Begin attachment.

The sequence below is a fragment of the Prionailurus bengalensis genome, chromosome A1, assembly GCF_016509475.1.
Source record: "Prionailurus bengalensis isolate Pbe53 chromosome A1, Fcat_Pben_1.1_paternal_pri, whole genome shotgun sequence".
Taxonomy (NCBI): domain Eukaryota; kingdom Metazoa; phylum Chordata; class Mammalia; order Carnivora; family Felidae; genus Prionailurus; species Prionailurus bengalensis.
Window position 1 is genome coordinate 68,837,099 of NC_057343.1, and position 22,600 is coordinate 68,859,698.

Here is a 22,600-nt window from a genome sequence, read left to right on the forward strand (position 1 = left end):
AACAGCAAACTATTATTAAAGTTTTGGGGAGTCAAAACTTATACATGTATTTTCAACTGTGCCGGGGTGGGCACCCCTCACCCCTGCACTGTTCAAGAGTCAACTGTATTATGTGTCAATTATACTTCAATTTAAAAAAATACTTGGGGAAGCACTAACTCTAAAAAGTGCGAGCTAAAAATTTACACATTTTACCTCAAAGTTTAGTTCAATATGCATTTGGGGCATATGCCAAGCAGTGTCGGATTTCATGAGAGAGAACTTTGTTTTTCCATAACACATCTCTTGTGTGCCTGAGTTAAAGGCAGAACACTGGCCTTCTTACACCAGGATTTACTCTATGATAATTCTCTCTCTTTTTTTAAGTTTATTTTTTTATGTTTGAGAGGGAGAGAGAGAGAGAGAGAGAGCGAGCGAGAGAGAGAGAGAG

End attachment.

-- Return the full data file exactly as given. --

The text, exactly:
The sequence below is a fragment of the Prionailurus bengalensis genome, chromosome A1, assembly GCF_016509475.1.
Source record: "Prionailurus bengalensis isolate Pbe53 chromosome A1, Fcat_Pben_1.1_paternal_pri, whole genome shotgun sequence".
Taxonomy (NCBI): domain Eukaryota; kingdom Metazoa; phylum Chordata; class Mammalia; order Carnivora; family Felidae; genus Prionailurus; species Prionailurus bengalensis.
Window position 1 is genome coordinate 68,837,099 of NC_057343.1, and position 22,600 is coordinate 68,859,698.

Here is a 22,600-nt window from a genome sequence, read left to right on the forward strand (position 1 = left end):
AACAGCAAACTATTATTAAAGTTTTGGGGAGTCAAAACTTATACATGTATTTTCAACTGTGCCGGGGTGGGCACCCCTCACCCCTGCACTGTTCAAGAGTCAACTGTATTATGTGTCAATTATACTTCAATTTAAAAAAATACTTGGGGAAGCACTAACTCTAAAAAGTGCGAGCTAAAAATTTACACATTTTACCTCAAAGTTTAGTTCAATATGCATTTGGGGCATATGCCAAGCAGTGTCGGATTTCATGAGAGAGAACTTTGTTTTTCCATAACACATCTCTTGTGTGCCTGAGTTAAAGGCAGAACACTGGCCTTCTTACACCAGGATTTACTCTATGATAATTCTCTCTCTTTTTTTAAGTTTATTTTTTTATGTTTGAGAGGGAGAGAGAGAGAGAGAGAGAGCGAGCGAGAGAGAGAGAGAG